Sally Soames

Sally Soames (née Winkleman; 21 January 1937 – 5 October 2019) was a British newspaper photographer.[2] She worked for The Observer for a period from 1963, and after a spell as a freelance, for The Sunday Times (1968–2000).[3]

Biography

Soames was born in London as Sally Winkleman.[1] Leonard, her father, was a businessman, art connoisseur and a member of the Communist Party.[4] She was educated at King Alfred School in Golders Green, and St Martin’s College of Art, both in London.[4]

She won an Evening Standard photography competition, winning five guineas, for her photograph of a youth in Trafalgar Square on New Year's Eve, 1960.[1][5] "My first photograph was my best photograph. What I was doing was fearless; in latter years I was more professional, a bit institutionalised", she told Barbara Hodgson in 2010.[6]

Her first regular work as a photographer was for The Observer in 1963.[7] After a period as a freelance, during which time her work also appeared in also appeared in The Guardian and The New York Times, Soames joined the staff of The Sunday Times in 1968, remaining with the newspaper until 2000.[3] She did not restrict herself to portraits of the prominent, which she described as being "photographs of people", but worked in war zones as well. She documented the 1973 Arab–Israeli War with Sunday Times reporter Nicholas Tomalin who wrote in his last dispatch, while bombs around them were exploding, that Soames was "the first Englishwoman photographer to stand bolt upright throughout (an air attack) snapping pictures as if she were covering a golf tournament".[6] Soames suffered Posttraumatic stress disorder after witnessing Tomalin's death during the conflict.[2]

Soames worked exclusively in black and white, almost always using available natural light.[6] She refused to work in colour, which she considered a form of "vulgarity", although newspapers had by then switched to colour printing.[2][1] Her work was used by numerous television and film companies in the UK and the US.[7]

Soames lived in London her whole life.[7] She married Leonard Soames, owner of the Snob high street clothing chain, but divorced in 1966; the couple had one son, Trevor, who is a barrister and photographer. Physical mobility problems brought her career to an end.[2][1][8] Her nieces are Claudia and Sophie Winkleman, respectively a television presenter and actress.[1][2]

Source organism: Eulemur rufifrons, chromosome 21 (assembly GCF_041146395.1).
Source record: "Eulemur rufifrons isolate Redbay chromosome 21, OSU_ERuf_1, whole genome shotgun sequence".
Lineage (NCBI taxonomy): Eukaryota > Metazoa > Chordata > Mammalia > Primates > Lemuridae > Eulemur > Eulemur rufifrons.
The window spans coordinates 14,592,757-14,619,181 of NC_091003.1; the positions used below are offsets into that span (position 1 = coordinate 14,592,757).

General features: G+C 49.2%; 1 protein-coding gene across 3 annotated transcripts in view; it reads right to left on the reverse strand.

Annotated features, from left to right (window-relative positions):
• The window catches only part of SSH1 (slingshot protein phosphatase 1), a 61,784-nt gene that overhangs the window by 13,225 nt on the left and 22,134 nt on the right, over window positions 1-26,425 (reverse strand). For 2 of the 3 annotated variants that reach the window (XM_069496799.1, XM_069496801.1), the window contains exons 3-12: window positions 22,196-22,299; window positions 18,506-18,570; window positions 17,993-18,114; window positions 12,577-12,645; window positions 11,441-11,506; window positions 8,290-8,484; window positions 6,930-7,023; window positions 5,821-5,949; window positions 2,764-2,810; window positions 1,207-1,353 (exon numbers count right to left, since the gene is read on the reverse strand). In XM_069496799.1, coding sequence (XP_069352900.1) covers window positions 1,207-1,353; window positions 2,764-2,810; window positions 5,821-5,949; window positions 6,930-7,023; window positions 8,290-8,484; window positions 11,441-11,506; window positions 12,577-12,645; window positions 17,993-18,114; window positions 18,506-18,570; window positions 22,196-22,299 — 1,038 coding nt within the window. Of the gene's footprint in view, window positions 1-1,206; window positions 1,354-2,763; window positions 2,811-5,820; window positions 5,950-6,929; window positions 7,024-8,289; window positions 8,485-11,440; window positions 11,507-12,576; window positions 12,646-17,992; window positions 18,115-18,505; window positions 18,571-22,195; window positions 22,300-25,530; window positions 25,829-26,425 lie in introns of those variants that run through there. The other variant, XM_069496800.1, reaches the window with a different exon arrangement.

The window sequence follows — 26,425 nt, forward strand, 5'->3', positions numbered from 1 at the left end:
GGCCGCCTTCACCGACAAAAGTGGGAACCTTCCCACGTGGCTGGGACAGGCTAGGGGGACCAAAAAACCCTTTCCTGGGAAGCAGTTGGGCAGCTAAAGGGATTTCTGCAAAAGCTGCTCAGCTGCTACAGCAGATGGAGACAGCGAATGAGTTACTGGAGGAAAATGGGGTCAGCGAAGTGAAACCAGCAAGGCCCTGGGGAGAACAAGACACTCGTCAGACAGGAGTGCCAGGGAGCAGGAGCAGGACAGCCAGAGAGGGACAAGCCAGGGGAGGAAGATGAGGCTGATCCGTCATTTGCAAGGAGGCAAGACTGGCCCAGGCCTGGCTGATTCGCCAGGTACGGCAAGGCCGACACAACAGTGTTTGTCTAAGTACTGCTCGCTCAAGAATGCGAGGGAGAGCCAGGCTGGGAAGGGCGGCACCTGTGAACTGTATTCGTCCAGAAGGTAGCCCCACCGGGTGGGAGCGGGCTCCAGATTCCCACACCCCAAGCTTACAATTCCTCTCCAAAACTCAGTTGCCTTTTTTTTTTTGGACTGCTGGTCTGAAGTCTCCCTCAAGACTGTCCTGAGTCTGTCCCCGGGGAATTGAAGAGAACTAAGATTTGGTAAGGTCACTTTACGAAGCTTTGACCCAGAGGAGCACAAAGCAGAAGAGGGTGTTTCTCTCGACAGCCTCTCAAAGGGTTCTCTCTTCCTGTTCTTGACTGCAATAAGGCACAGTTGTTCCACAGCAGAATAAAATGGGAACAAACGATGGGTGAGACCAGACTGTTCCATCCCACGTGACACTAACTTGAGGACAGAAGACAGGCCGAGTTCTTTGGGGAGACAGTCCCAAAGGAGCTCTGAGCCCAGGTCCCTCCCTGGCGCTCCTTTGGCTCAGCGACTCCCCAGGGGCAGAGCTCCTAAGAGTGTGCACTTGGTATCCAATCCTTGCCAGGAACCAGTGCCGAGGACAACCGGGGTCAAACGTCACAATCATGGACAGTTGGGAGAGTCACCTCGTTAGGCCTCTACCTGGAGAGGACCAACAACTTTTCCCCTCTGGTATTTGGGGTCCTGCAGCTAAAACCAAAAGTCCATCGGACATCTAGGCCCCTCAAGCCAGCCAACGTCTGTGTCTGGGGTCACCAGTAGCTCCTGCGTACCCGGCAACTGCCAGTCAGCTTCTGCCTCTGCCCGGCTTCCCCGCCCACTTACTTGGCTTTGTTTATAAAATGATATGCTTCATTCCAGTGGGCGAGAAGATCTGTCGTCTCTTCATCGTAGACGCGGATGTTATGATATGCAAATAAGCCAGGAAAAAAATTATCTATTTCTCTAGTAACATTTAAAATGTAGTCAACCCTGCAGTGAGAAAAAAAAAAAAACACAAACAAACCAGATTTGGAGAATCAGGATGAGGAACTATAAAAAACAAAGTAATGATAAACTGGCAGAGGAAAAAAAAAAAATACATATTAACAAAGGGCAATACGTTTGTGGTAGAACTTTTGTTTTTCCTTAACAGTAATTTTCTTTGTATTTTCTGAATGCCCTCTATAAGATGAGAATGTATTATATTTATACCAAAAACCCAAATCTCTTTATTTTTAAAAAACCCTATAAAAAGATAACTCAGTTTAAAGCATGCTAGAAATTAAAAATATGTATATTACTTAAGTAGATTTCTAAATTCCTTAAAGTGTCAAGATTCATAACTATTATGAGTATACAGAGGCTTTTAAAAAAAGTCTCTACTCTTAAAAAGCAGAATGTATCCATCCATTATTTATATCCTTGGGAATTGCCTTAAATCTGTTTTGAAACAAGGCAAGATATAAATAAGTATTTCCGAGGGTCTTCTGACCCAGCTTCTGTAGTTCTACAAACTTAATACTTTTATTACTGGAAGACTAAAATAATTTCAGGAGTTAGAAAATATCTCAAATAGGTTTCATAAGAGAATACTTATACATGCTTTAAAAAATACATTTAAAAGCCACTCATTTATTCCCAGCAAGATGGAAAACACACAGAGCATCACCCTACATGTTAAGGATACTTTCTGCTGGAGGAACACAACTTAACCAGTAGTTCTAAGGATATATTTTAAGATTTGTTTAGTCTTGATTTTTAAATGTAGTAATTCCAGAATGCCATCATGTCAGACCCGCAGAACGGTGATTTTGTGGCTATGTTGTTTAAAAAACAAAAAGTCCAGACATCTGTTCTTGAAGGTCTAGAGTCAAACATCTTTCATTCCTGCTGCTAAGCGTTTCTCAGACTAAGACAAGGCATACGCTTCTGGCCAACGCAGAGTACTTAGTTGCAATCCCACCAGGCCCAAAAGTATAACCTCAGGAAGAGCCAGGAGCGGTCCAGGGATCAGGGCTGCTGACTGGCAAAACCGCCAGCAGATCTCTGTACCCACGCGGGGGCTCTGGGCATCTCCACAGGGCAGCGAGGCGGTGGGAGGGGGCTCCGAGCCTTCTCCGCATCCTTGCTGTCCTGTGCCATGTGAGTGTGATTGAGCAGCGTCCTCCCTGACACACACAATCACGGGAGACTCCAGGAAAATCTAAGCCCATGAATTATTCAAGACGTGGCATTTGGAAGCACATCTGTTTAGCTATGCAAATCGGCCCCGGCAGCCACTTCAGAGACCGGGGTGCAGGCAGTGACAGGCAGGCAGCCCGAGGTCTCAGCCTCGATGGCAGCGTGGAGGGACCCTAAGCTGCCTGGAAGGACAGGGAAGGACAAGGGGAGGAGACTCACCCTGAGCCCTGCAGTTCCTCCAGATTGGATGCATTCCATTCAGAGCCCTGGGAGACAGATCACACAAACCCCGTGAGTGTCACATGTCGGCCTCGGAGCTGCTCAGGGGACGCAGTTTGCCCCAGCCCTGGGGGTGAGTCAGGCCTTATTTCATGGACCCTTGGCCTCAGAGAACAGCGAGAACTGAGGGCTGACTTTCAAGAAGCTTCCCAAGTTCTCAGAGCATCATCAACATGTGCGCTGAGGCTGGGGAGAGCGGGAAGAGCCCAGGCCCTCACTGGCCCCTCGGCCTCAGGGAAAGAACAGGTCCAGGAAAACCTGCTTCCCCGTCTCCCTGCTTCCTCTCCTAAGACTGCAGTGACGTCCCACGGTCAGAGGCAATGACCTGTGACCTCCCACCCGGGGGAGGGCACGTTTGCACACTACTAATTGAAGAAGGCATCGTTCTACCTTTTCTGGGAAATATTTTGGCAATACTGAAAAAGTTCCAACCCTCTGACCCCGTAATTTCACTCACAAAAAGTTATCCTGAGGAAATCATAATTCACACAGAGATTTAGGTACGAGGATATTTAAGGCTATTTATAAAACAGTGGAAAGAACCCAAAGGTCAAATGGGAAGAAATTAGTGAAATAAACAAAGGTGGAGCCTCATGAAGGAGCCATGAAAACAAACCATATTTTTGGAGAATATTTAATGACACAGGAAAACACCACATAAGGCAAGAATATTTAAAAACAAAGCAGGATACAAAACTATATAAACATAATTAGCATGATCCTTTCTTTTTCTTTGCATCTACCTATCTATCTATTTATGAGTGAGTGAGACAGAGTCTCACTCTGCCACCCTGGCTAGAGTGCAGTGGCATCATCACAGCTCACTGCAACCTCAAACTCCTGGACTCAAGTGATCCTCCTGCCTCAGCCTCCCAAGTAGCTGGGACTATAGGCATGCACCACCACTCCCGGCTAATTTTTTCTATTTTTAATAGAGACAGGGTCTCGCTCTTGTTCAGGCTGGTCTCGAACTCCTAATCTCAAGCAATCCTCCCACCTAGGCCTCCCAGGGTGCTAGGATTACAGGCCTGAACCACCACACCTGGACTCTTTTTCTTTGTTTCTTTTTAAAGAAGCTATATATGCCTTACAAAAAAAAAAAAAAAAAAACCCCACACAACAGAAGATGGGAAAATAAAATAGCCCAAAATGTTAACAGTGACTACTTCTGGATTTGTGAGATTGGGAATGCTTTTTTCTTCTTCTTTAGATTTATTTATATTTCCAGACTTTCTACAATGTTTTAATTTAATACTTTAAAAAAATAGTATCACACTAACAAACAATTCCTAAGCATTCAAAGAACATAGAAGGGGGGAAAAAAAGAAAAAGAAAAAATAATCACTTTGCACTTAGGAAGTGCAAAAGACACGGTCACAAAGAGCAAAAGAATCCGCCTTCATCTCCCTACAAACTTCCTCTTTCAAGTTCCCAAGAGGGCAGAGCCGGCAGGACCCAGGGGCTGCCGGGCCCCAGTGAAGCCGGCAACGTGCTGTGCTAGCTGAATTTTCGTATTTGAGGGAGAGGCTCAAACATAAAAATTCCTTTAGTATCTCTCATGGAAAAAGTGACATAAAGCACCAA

Soames died on 5 October 2019 aged 82, at her home in North London.[1] Her portraits are held in two London collections, the National Portrait Gallery (Edward Heath and Salman Rushdie) and Victoria and Albert Museum (Rudolf Nureyev and Lord Denning).[2] She donated her personal collection of photographs and documents to the Scott Trust Foundation.[3][6]

Publications

  • Manpower. London: André Deutsch, 1987. ISBN 978-0233981116. With text by Robin Morgan and an introduction by Harold Evans.
  • Writers. London: André Deutsch, 1995. ISBN 978-0233989457. With a preface by Norman Mailer.

Collections

Soames' work is held in the following permanent public collections:

  • National Portrait Gallery, London: 17 prints (as of October 2019)[7]
  • Victoria and Albert Museum, London: 2 prints (as of October 2019)[9]

References

  1. ^ a b c d e f g Thorpe, Vanessa (5 October 2019). "Newspaper photographer Sally Soames dies at 82". The Observer. Retrieved 5 October 2019.
  2. ^ a b c d e f g "Sally Soames obituary". The Times. 7 October 2019. Retrieved 8 October 2019. (subscription required)
  3. ^ a b c "Sally Soames Catalogue". GNM Archive. Guardian News and Media. Retrieved 8 October 2019.
  4. ^ a b "Sally Soames, Fleet Street photographer celebrated for her revealing black and white portraits of the famous – obituary". The Daily Telegraph. 8 October 2019. Retrieved 8 October 2019.
  5. ^ "Farewell to photographer Sally Soames". The Sunday Times. 6 October 2019. Retrieved 6 October 2019. (subscription required)
  6. ^ a b c d Hodgson, Barbara (25 June 2013) [30 August 2010]. "News photographer's busy life through the lens". The Journal. Newcastle-upon-Tyne. Retrieved 8 October 2019.
  7. ^ "Trevor Soames". Trevor Soames. Retrieved 5 October 2019.
  8. ^ "Your Search Results". collections.vam.ac.uk. Retrieved 6 October 2019.

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